Aviva and Darwin announce five-year strategic partnership

Aviva and Darwin announce five-year strategic partnership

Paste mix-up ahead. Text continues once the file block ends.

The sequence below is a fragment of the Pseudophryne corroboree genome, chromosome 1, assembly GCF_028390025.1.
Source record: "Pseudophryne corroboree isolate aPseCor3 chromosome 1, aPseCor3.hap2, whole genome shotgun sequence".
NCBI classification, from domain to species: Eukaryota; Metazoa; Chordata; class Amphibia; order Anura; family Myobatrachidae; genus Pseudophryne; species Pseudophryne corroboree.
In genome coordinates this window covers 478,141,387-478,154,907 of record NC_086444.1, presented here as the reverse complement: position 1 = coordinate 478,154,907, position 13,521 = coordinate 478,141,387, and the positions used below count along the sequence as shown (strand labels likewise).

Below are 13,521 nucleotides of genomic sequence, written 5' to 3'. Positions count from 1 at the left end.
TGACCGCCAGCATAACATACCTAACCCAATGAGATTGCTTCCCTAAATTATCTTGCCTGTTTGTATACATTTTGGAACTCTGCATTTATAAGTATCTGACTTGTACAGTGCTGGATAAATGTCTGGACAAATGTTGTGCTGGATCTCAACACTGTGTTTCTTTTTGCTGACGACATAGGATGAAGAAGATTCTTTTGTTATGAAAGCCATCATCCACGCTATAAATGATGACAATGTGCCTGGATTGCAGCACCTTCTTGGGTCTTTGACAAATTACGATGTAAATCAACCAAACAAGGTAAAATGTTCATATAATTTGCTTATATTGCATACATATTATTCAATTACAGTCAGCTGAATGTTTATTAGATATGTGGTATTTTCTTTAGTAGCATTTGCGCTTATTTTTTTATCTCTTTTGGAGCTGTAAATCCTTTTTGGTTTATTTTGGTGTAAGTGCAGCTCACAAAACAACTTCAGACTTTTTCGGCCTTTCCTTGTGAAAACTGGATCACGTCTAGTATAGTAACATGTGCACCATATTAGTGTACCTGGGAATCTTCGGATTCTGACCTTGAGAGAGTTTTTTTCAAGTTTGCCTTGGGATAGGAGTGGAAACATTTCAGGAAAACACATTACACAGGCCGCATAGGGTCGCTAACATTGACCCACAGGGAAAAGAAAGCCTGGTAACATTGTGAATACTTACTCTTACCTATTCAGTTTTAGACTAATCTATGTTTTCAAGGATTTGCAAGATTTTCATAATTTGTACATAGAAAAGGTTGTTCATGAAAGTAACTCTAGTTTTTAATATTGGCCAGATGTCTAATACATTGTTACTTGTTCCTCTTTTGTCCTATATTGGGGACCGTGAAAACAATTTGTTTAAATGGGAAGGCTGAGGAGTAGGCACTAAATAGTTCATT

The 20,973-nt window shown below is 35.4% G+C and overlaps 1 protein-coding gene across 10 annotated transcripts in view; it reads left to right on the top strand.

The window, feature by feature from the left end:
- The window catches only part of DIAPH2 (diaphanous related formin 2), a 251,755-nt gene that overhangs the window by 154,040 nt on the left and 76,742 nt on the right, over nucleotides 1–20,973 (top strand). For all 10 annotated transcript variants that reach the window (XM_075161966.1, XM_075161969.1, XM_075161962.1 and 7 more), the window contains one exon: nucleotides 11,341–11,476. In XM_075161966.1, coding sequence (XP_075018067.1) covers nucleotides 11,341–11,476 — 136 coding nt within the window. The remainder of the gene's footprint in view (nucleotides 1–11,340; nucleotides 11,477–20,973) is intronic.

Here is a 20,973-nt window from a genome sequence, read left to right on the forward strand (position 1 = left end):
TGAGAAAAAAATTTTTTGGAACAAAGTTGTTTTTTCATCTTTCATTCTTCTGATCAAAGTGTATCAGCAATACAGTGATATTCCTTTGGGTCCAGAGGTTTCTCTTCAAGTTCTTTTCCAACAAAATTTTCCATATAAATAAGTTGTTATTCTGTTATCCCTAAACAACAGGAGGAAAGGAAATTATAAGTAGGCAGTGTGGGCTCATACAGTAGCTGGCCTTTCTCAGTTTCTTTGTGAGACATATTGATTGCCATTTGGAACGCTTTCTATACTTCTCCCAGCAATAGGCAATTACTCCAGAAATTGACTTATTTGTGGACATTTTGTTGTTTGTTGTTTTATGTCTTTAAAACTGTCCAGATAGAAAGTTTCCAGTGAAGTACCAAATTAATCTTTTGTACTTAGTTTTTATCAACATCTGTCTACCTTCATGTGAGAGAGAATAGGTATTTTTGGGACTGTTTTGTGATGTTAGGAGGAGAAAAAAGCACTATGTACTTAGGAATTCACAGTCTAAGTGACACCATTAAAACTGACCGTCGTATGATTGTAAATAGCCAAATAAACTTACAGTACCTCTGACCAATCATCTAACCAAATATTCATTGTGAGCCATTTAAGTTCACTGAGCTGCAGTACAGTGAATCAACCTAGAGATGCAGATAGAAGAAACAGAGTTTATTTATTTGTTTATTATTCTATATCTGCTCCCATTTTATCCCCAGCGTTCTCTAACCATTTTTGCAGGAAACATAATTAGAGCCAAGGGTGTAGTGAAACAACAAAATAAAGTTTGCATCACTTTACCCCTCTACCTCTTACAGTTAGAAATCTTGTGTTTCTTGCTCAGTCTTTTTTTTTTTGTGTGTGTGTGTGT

Aviva plc and Darwin Innovation Group are pleased to announce that they are entering into a five-year strategic partnership, beginning with collaboration on an exciting autonomous vehicle trial.